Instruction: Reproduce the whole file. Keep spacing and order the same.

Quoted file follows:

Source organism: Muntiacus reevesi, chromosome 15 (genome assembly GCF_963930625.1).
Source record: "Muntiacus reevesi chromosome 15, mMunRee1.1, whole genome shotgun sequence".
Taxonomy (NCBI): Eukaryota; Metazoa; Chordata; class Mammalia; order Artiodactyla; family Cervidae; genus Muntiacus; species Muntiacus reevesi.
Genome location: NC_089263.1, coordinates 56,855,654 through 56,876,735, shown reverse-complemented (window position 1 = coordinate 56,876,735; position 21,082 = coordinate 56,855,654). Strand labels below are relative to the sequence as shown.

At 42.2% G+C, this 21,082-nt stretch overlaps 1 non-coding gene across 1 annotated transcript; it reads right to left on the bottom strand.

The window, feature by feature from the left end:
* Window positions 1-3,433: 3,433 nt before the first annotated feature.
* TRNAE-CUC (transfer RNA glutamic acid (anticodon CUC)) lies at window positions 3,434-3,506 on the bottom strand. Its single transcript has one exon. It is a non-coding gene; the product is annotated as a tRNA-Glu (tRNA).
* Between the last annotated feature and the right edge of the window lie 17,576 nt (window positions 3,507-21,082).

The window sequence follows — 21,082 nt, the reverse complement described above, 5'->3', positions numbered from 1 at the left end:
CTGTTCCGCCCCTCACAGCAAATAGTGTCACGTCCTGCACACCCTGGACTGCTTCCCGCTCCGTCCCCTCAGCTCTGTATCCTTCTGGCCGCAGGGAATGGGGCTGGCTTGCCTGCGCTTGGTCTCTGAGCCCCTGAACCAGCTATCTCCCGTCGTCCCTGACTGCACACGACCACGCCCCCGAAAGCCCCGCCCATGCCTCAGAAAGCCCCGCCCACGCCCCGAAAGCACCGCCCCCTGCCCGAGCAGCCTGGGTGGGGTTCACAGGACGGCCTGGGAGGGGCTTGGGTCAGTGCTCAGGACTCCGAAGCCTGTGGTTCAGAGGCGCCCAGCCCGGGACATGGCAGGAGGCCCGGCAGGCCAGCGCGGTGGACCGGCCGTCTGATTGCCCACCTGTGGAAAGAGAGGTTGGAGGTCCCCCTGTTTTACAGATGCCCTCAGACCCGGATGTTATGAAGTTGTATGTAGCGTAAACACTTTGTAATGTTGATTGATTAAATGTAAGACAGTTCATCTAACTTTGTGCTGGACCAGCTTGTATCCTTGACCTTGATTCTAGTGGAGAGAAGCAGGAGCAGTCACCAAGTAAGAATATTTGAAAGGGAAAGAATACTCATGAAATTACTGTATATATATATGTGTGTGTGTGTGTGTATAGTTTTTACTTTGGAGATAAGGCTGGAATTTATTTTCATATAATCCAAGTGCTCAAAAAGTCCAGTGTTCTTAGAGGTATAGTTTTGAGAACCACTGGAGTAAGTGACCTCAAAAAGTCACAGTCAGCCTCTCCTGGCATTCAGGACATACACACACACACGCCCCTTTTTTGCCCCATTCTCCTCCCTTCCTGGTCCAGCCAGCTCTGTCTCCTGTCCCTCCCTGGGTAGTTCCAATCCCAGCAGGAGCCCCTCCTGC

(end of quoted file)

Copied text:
Source organism: Muntiacus reevesi, chromosome 15 (genome assembly GCF_963930625.1).
Source record: "Muntiacus reevesi chromosome 15, mMunRee1.1, whole genome shotgun sequence".
Taxonomy (NCBI): Eukaryota; Metazoa; Chordata; class Mammalia; order Artiodactyla; family Cervidae; genus Muntiacus; species Muntiacus reevesi.
Genome location: NC_089263.1, coordinates 56,855,654 through 56,876,735, shown reverse-complemented (window position 1 = coordinate 56,876,735; position 21,082 = coordinate 56,855,654). Strand labels below are relative to the sequence as shown.

At 42.2% G+C, this 21,082-nt stretch overlaps 1 non-coding gene across 1 annotated transcript; it reads right to left on the bottom strand.

The window, feature by feature from the left end:
* Window positions 1-3,433: 3,433 nt before the first annotated feature.
* TRNAE-CUC (transfer RNA glutamic acid (anticodon CUC)) lies at window positions 3,434-3,506 on the bottom strand. Its single transcript has one exon. It is a non-coding gene; the product is annotated as a tRNA-Glu (tRNA).
* Between the last annotated feature and the right edge of the window lie 17,576 nt (window positions 3,507-21,082).

The window sequence follows — 21,082 nt, the reverse complement described above, 5'->3', positions numbered from 1 at the left end:
CTGTTCCGCCCCTCACAGCAAATAGTGTCACGTCCTGCACACCCTGGACTGCTTCCCGCTCCGTCCCCTCAGCTCTGTATCCTTCTGGCCGCAGGGAATGGGGCTGGCTTGCCTGCGCTTGGTCTCTGAGCCCCTGAACCAGCTATCTCCCGTCGTCCCTGACTGCACACGACCACGCCCCCGAAAGCCCCGCCCATGCCTCAGAAAGCCCCGCCCACGCCCCGAAAGCACCGCCCCCTGCCCGAGCAGCCTGGGTGGGGTTCACAGGACGGCCTGGGAGGGGCTTGGGTCAGTGCTCAGGACTCCGAAGCCTGTGGTTCAGAGGCGCCCAGCCCGGGACATGGCAGGAGGCCCGGCAGGCCAGCGCGGTGGACCGGCCGTCTGATTGCCCACCTGTGGAAAGAGAGGTTGGAGGTCCCCCTGTTTTACAGATGCCCTCAGACCCGGATGTTATGAAGTTGTATGTAGCGTAAACACTTTGTAATGTTGATTGATTAAATGTAAGACAGTTCATCTAACTTTGTGCTGGACCAGCTTGTATCCTTGACCTTGATTCTAGTGGAGAGAAGCAGGAGCAGTCACCAAGTAAGAATATTTGAAAGGGAAAGAATACTCATGAAATTACTGTATATATATATGTGTGTGTGTGTGTGTATAGTTTTTACTTTGGAGATAAGGCTGGAATTTATTTTCATATAATCCAAGTGCTCAAAAAGTCCAGTGTTCTTAGAGGTATAGTTTTGAGAACCACTGGAGTAAGTGACCTCAAAAAGTCACAGTCAGCCTCTCCTGGCATTCAGGACATACACACACACACGCCCCTTTTTTGCCCCATTCTCCTCCCTTCCTGGTCCAGCCAGCTCTGTCTCCTGTCCCTCCCTGGGTAGTTCCAATCCCAGCAGGAGCCCCTCCTGC